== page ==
Disillusion with public education in Nigeria has lead to a flourishing of private schools and universities and a tug-of-war over education governance and delivery. The government would seem to be taking a pragmatic view: investing in state schools and regulating the private sector. But for now, government schools remain, Adichie points out, “a choice for the choiceless.”
The rapid rise of private schooling globally poses questions for the future of public education and has given rise to an intense policy debate. This can be laid out crudely as follows. Proponents of education privatisation herald choice and competition as a way to drive up education standards, they claim low fee private schools will help meet the Millennium Development Goals, the eight goals that all one- hundred-and-ninety-one UN member states have agreed to try to achieve by 2015. Detractors of education privatisation urge the need to maintain a central state role, eschewing marketization, they claim privatisation will benefit only the better off, that it will deepen inequalities and social division rendering the state less able to remedy these over the longer term.
Tahmima Anam writes that private Quomi madrasas in Bangladesh cater for one-and-a-half million students; this is significant even if three times as many students attend the publically-funded Alia madrasas. Quomi madrasas do not necessarily provide a better education; they are religiously conservative and provide neither the preparation in standard “secular” subjects such as science or English, nor the public accountability Alia madrasas provide through the Madrasa Education Board. This raises an interesting question for education policy: why do certain parents with means choose to pay to send their daughters to a school that is more religious but does not necessarily provide a better quality education? The answer requires more extensive research than Tahmima Anam was able to undertake.
For Nick Laird, education privatisation in Nepal is a zero-sum game: as power, privilege and expediency combine to ensure the best results for private schools – public schools can only become demoralised and get worse. Zukisa Wanner observes that South Africa’s expensive private schools are “the sort of schools that the very Ministers who are leading Education probably send their children and grandchildren.” Whether this is true or not does not count outside a libel court, but the perception matters. Zukisa Wanner is conflicted too as a parent: should she continue to stay in the township and send her child to a private school; should she move to a former white neighbourhood and send her child to the local school, which may be better and cheaper than her other option? Petina Gappah will remind her that “successful schools are those where government interference is felt the least,” and advise her to send her child to a private school “untainted by government control.” That successful schools are those untainted by government control is another widely held perception, one not necessarily true of a South Africa where most primary-school-aged children are in school, where education remains hugely unequal and where parents now run the risk of paying more for what may turn out to be less.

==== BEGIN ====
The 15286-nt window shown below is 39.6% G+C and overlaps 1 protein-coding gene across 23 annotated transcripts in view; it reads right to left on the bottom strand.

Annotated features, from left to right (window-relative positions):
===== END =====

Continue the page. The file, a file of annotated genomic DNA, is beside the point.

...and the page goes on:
The Haitian constitution states that education will be free until the sixth grade, but Haiti has none of South Africa’s resources nor its history of democratic struggle and has not made good on this promise. Eighty per cent of schools are private and a good proportion of government schools are run by the church. Nathalie Handal captures the economics of this system during her visit to the École Plein Soleil, a low fee private school: the market cannot produce or sustain quality education in the bargain-basement section of private schools without considerable outside help. Parents pay about $30 a year for fees and books; this excludes the very poorest children and still cannot cover the school’s running costs, meeting which relies on French donors and the energy of its charismatic founder, Michel Vaillaud. The Haitian government may simply continue in the belief that market forces will take care of its constitutional commitments, but half-a-century of untrammelled education privatisation in Haiti has not yet achieved universal education nor real choices for parents seeking schools and the hope an education can bring. Nor is it likely to. Education policy concerns the choices a government must make with the resources as its disposal to improve education for all a country’s children. This inevitably involves urgent strategies to bridge the huge gap between children whose families can afford to pay for education and the children whose families may be struggling simply to feed, clothe and house them. There could not be a clearer case of the need for an adequate public education system than Haiti; at some point the government will be compelled to take this seriously.
Education and pedagogy
Kamila Shamsie usefully reminds us that “what and how you learn is at least as important as the fact of learning itself.” Governments know this too, which is her point. In the Urdu children’s alphabet that gives her cause for concern in Pakistan, ‘Tay’ is for ‘takrau’ (crash), with its liminal messaging of a plane exploding into the World Trade Centre, shares a line-up with ‘Jeem’ is for ‘Jihad’ and ‘Hei’ is for ‘Hijab’. Nick Laird encounters a children’s alphabet in Nepal in which ‘G’ is for gun’, ‘A’ is for army, ‘R’ is for rifle, ‘H’ is for hammer, ‘S’ is for sickle. This is not subtle.